It was hard to believe in the Copenhagen Wolves after the first three weeks of the LCS. Watching as early advantages were thrown away with sloppy play was upsetting. Seeing Wolves then win team-fights while 10k gold behind was downright infuriating. However, Wolves had found their weaknesses, done their homework and emerged looking like the team many had expected to see. It was an improved performance from everyone which changed everything.
Firstly, Wolves were not without mistakes in Week 4, despite the improved play: Seeing players get caught in no-man’s land did still happen, just nowhere near as often. It looked like TheTess and Deficio had made a conscience effort on this and while it did still occur, it was vastly reduced and still allowed Wolves to stay in the game. They were shaky against Evil Geniuses which showed a slight lack of confidence, especially when they couldn’t get the initiations they wanted. The other problem was simply not playing to their strengths. It’s undeniable that team fights are where Wolves excel, but they opted for a poke comp against SK. They looked a little lost once the team-fights started and the poke was ineffectual which gave them a one-sided loss.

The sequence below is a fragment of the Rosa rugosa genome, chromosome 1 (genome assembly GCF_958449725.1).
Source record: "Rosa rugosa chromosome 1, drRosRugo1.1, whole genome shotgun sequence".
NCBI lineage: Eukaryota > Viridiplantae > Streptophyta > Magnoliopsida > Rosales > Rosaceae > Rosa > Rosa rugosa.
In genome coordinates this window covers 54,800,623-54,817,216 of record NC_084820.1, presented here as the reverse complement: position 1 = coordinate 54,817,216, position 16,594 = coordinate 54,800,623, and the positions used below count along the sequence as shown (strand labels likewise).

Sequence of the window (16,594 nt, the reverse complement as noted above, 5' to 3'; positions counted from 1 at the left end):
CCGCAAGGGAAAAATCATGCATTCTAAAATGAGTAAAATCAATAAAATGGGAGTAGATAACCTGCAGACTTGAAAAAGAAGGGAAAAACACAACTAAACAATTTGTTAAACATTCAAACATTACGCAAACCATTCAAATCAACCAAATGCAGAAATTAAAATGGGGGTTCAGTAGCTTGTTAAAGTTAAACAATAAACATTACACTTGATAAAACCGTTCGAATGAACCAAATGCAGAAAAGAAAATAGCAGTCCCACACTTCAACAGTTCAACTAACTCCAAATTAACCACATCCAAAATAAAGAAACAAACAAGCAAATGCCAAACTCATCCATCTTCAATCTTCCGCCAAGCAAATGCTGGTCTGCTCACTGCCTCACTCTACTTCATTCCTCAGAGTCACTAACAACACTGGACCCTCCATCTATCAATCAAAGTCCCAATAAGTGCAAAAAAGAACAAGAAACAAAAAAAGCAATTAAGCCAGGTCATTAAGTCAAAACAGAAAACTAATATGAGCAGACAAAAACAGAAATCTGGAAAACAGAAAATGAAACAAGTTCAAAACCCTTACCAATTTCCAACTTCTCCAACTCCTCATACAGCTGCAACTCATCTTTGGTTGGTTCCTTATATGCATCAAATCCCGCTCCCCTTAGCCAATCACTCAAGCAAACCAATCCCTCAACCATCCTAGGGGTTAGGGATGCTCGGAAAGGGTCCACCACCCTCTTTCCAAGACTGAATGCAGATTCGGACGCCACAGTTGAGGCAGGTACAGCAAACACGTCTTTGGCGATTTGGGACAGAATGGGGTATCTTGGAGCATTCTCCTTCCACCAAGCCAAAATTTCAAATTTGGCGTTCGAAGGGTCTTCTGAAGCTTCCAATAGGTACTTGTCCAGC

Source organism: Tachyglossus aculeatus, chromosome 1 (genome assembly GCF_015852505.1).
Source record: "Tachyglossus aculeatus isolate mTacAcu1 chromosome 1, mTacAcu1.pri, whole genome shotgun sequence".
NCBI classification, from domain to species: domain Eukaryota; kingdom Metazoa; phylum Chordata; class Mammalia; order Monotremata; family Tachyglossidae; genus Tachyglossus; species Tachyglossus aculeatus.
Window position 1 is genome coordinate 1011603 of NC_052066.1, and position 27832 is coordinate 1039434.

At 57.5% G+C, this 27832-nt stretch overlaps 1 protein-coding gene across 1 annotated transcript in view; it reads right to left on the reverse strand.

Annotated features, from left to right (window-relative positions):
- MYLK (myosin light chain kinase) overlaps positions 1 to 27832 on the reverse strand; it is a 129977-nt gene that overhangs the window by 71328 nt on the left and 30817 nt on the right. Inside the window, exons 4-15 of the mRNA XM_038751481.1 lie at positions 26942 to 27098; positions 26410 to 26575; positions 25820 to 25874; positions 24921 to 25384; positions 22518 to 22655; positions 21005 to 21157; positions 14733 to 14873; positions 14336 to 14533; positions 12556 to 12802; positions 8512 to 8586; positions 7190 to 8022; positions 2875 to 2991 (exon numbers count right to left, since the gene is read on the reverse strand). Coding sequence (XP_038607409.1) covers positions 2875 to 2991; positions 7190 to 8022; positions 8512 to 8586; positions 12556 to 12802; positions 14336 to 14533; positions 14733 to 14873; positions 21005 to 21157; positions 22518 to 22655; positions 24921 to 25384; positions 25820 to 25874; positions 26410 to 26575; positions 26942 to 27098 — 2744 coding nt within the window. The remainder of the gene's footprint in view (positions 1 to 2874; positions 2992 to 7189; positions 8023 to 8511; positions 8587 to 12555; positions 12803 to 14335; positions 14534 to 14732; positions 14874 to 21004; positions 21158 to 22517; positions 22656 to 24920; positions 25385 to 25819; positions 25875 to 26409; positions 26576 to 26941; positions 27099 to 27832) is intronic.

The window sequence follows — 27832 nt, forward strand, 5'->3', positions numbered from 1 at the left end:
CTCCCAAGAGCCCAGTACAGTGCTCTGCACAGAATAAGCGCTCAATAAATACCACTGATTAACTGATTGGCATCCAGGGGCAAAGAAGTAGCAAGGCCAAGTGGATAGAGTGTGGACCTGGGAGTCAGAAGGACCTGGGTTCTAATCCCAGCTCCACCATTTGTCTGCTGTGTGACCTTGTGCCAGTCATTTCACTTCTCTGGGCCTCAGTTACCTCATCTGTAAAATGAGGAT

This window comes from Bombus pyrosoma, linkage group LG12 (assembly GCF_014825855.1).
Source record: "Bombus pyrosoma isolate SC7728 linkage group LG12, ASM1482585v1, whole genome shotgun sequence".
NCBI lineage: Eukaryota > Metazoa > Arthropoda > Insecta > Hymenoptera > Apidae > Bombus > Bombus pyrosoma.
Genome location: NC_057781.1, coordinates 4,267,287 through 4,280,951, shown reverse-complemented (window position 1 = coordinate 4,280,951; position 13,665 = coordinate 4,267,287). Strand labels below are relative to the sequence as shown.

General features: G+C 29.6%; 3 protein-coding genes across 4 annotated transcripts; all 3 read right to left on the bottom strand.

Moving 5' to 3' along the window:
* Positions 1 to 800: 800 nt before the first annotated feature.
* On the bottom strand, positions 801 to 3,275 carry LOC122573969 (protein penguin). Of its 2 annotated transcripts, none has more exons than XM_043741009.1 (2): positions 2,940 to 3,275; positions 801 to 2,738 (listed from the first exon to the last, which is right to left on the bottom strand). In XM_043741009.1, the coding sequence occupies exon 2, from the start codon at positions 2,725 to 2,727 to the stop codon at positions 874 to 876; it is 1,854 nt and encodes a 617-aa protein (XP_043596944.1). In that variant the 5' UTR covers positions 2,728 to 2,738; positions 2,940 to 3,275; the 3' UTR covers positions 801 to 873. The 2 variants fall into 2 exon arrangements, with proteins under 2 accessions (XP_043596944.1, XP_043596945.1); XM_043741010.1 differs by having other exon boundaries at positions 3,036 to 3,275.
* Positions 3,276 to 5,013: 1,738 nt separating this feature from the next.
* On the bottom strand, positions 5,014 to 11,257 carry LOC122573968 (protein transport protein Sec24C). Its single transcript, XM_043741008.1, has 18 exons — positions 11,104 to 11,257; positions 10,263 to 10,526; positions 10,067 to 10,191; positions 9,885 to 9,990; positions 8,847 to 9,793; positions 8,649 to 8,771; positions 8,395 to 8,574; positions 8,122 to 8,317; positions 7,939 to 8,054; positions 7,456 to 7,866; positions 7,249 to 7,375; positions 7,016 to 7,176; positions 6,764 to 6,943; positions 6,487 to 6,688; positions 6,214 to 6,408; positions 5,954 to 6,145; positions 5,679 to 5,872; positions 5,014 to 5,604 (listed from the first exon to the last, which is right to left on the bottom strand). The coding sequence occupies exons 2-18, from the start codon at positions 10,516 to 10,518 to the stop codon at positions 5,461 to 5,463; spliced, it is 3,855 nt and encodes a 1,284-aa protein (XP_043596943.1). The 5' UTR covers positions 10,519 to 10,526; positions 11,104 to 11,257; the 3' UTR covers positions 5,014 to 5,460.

One of the big things that turned Wolves into the team we saw in Week 4 was the arrival of NeeGodbro. In previous weeks he was ineffective once the laning phase was over and would be minor nuisance. That all changed – great Singed play was his trademark this week, scaring his foes and surprising other pros. Svenskeren was arguably the most effective member in previous weeks and his jungle was very strong in week 4. He pressured the lanes and was key in helping his team-mates win and come-back in the laning phase. His initiations were spot on too. Speaking of which, TheTess and Deficio’s initiations were fantastic this week. Dream Varus Ults and perfect Thresh hooks started off so many fights just the way Wolves like it. Few ADs or supports were immune to being caught by these and it was instrumental in their team-fight success. Finally, with a strong team like this behind him, it was no surprise that Bjergsen was able to hard carry this week. A pentakill on Syndra, a quadra on Kassadin and not to mention a 15-0-4 record in a game that ended with 19 kills, all the pieces of Wolves came together to for Week 4. The team were collectively strong in lane and led by Svenskeren did a fantastic job of controlling the map. Their games against aAa and GIANTS could only be described as a stomp and as for their match with Fnatic? Well it isn’t Match of the Week for nothing.